I’d go with disgruntled, but not for the reasons you’re thinking of.
First, not knowing your own strength is an issue, for both men and women. But, without training or experience, most combatants have a hard time generating force. Which outright cripples their damage, regardless of gender.
Second, your character isn’t going to be able to surprise their partner, at least not by hitting harder than they’d expect. If they’ve been training in contact sparring (of any kind), they’ll be used to taking hits. And your character isn’t going to be able to best them. They have training and experience on their side, and that will win them the fight.
Third, and this isn’t what you were directly asking about, you don’t train someone in martial arts by having them spar with anyone.
Sparring is something reserved for advanced martial artists because, if you let beginners spar, they’ll just end up seriously hurting each other. I’m not saying it doesn’t happen, but getting caught “sparring” will get you kicked out of most martial arts classes. Usually, you won’t see anyone below black belt, involved in unsupervised sparring.
There are a couple, very specific exceptions, that aren’t technically sparring, but could be mistaken for it:
Some katas require a training partner. It’s not actually sparring, they both have a script they’re following. Usually this is either because the kata contains material that requires another human sized object to throw or because the practitioner is having their skills evaluated. If it’s the latter, then this is probably, strictly, no contact. Meaning, the martial artists never touch one another.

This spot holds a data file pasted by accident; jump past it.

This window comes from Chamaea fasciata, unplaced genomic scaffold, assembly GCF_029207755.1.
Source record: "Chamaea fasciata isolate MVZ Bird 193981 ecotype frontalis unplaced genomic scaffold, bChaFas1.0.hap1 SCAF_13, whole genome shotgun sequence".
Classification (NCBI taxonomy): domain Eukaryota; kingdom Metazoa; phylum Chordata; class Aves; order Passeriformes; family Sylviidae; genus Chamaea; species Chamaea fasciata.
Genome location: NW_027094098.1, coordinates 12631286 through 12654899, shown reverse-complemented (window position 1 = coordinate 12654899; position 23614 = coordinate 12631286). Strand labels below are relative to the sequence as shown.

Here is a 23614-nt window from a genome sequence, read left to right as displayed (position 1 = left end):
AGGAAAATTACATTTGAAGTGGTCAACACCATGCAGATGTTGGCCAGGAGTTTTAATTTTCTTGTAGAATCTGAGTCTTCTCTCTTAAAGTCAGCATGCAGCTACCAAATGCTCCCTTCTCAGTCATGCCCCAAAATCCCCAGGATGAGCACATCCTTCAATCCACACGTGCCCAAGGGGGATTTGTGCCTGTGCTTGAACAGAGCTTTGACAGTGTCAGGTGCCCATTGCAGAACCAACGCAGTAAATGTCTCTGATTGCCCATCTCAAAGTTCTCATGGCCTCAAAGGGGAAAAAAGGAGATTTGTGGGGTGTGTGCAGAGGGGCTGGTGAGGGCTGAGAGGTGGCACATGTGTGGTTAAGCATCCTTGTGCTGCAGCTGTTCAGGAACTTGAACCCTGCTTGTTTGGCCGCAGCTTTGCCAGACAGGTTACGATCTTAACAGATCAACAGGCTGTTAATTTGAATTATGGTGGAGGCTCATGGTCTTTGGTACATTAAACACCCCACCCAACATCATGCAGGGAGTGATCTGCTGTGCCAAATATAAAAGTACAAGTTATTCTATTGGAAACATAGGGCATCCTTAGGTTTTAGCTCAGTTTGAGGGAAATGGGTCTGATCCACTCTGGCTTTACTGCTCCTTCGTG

When practicing a specific technique that requires a partner, including throws, blocks, holds, hold counters and joint locks. The issue here is, these techniques really can’t be drilled without a living partner.
When a technique can be drilled by shadowboxing, most of the time, that’s what the instructor will have their class practice. Remember, they’re there to teach their students, not kill them.
As a martial artist advances through the ranks, they will be allowed to participate in supervised sparring. This will be with a master observing their techniques and responses, but it won’t happen before they’ve been trained to have a solid grasp of the basics.
This is a little different with the Military’s eight week training programs. But, again sparring is something that’s only introduced after the basics of hand to hand are established.
There is nothing you can learn from having your ass handed to you by a more experienced fighter, before you know what you’re doing. The same is true for your character.
If your character is a master of one form, and is seeking admission to another school, then you might have the classic evaluation duel. Where the point is to prove that your character has the requisite skill. It’s a little cliche, but at least it makes some sense there.
Extracting that cliche and applying it to a new recruit isn’t something a credible martial arts school would do, unless they’re card carrying Saturday morning cartoon supervillians.